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Whitney (and Bobby) Rest in Peace

When I read that Whitney Houston had passed away I was stunned. Stunned because part of me has seen it coming for years, and stunned because it actually happened. Whitney’s fall from grace is well documented. America’s pop darling in the 80s, she managed another strong decade in the 90s musically while her marriage with fellow 80s megastar and Boston’s own Bobby Brown was a constant storyline playing out in the media. Run-ins with the law, drug and alcohol abuse, curious interactions with the media, and an honest yet crazy reality show kept both Whitney and Bobby in the public’s view. In 2007 they divorced. Bobby seemed to clean up his act and has gone back to performing with New Edition. Whitney appeared to continue to struggle with drugs and alcohol, but musically pressed forward with her 2009 release ‘I Look to You.’ It debuted at number 1 and went double platinum worldwide, and that’s not to be overstated. Despite an obvious drug and alcohol problem and well into her 40s, the woman still had mass-appeal – a testament to both her God-given vocal talents and years of well-deserved success establishing a very large fan-base.

Unfortunately her drug and alcohol addiction seemingly caught up with her body. We await the autopsy reports and while anything’s possible as far as a cause of death I think it’s fair to say that had Whitney committed to sobriety, or at least cut back heavily on the hard-stuff, she’d probably still be with us. She would’ve likely thrilled the audience at the Grammy’s tonight and she likely would’ve recorded more award winning music with that angelic voice of hers. But that’s not the case. She’s gone. And while Bobby lives on, their story should finally be laid to rest as well.

The hidden tragedy in Whitney’s passing is that a significant amount of people out there want to blame Bobby for Whitney’s downfall. This was a regular occurrence before her death. All too often when people spoke or wrote about Whitney, they’d mention Bobby Brown as the defining negative influence in her life. Bobby Brown the husband was 80s Whitney’s kryptonite. He was the turning point that led to the drug-addicted, crazy, and often unflattering Whitney that we’ve seen all too often since. And to those who spew such rhetoric Whitney’s death is an affirmation that Bobby is in fact an awful human being. A careless, crack-smoking husband who reeled his wife into his web of substance abuse and finally won. This stuff bothers me a lot.

While I won’t argue that Bobby enabled Whitney, I will say that they enabled each other in that drug riddled matrimony of theirs. And I’m not judging anyone in this equation. Whitney and Bobby were two grown ass people with a lot of money living their lives together. Yes, it’s easy for most to see where they went wrong, that drugs and alcohol was crippled their personas both individually and as a couple. But that was them and I, for one, am not here to pass judgment. I’ve struggled with alcohol myself.

The worst things that have happened in my life have all been alcohol-related. My dad passed away when I was 10 years old, in part because of the damaging effects that alcohol abuse had on his health. I’ve seen holding cells in two states because of drunken lapses of judgments and alcohol infused anger-driven mood swings. I’ve damaged, at times irreparably some wonderful friendships and relationships that meant the world to me, because of dumb shit I’ve done and said while drinking too much. All that money lost, all those black-out nights, all the dealings w/ courts and years of probation, and all the remorse I’ve felt and tears I’ve shed due to alcohol related incidents puts me in no position to judge anyone for their drug and alcohol related mishaps. What I’ve learned from it all is that I’m responsible for my own actions. It’s on me to decide to drink and it’s on me to deal with the repercussions of making that decision. And it’s on me to either clean up my act or continue to face the ramifications of my alcohol issues. That decision is mine and mine only to make and mine and mine only to live with. The same principles were true for Bobby and Whitney.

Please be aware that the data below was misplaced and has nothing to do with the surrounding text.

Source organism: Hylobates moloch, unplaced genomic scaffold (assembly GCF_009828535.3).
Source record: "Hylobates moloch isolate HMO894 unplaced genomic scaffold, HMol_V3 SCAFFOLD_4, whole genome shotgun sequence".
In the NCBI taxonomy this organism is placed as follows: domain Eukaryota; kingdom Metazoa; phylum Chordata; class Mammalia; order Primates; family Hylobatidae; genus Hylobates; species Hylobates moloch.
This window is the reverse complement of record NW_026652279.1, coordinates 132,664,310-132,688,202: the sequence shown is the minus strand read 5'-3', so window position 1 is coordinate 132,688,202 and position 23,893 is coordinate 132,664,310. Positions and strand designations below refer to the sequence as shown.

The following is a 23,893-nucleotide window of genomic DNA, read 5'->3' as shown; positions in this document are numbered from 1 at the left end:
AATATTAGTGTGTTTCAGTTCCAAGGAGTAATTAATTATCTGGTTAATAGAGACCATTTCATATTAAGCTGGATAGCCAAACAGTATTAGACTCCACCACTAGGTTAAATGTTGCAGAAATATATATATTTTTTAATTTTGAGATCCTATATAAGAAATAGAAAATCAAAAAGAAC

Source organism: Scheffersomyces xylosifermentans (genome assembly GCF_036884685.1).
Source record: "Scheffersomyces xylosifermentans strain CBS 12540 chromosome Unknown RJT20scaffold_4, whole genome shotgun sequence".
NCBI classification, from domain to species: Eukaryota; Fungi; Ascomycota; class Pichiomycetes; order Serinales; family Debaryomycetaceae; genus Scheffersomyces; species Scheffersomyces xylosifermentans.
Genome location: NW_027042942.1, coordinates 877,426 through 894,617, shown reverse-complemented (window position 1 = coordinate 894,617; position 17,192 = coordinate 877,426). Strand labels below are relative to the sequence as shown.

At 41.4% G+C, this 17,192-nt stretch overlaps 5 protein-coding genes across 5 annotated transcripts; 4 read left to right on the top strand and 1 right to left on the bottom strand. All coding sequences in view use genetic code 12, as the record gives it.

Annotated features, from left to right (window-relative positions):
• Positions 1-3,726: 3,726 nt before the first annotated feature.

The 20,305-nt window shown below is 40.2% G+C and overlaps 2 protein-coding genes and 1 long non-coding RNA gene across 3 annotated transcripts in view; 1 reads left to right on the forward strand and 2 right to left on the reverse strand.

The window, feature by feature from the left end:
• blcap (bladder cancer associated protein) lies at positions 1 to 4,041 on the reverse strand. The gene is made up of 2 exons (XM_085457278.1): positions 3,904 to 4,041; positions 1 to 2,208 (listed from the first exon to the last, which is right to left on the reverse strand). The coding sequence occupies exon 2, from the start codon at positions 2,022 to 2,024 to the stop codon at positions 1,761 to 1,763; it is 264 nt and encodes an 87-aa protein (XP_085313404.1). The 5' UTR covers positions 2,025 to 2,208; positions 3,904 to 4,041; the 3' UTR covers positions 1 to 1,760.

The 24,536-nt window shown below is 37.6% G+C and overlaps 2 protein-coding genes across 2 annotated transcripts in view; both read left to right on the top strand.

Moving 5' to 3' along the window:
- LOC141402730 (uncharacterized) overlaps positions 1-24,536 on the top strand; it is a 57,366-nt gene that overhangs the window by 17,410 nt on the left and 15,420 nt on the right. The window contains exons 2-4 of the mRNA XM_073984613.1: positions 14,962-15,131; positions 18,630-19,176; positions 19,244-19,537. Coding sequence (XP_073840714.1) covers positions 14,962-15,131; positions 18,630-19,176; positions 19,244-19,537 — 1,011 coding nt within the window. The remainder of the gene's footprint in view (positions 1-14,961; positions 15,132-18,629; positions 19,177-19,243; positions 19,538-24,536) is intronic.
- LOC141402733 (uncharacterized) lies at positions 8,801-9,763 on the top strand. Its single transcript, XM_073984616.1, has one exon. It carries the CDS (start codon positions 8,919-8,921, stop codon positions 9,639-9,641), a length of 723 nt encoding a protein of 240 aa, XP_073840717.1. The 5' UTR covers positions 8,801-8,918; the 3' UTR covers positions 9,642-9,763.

Whitney did the drugs, Whitney drank the liquor, Whitney took the pills, and it’s a shame that she never cleaned up. But let’s not give her a pass because she was married to Bobby. Bobby was the top selling R&B male artist of 1980s. Then he married Whitney and never topped or equaled his prior career success. They did the drugs together and together they suffered for it. And as previously mentioned, to his credit Bobby finally cleaned up. Too late for many of our likings and any past addict is prone to a relapse, but he’s clean today and by all accounts very remorseful of his past mistakes. He’s also currently mourning the loss of his ex-wife and mother of his child. Bobby did not force-feed Whitney the drugs, she made her own decisions.

It’s a tragic loss and the pop world is appropriately mourning the loss of one of its queens. But let’s stop finger pointing at Bobby and adding fuel to the Whitney and Bobby flames of controversy. Let’s learn what not to do from their struggles with addiction, re-affirm our accountability for our own actions, and remember Whitney’s musical being without demonizing Bobby’s entire persona. It’s a sad enough story as it is without the appalling element of pinning all the blame on Bobby Brown. Let’s let Whitney rest in the after-life, and let Bobby rest amongst us as well. And while that’s admittedly a long shot in today’s highly opinionated mass social media spectrum, it seems like the right thing to do. So let’s focus on celebrating Whitney Houston, the woman, the artist, the pop sensation, and let’s just let the whole Whitney and Bobby thing rest easy, once and for all.

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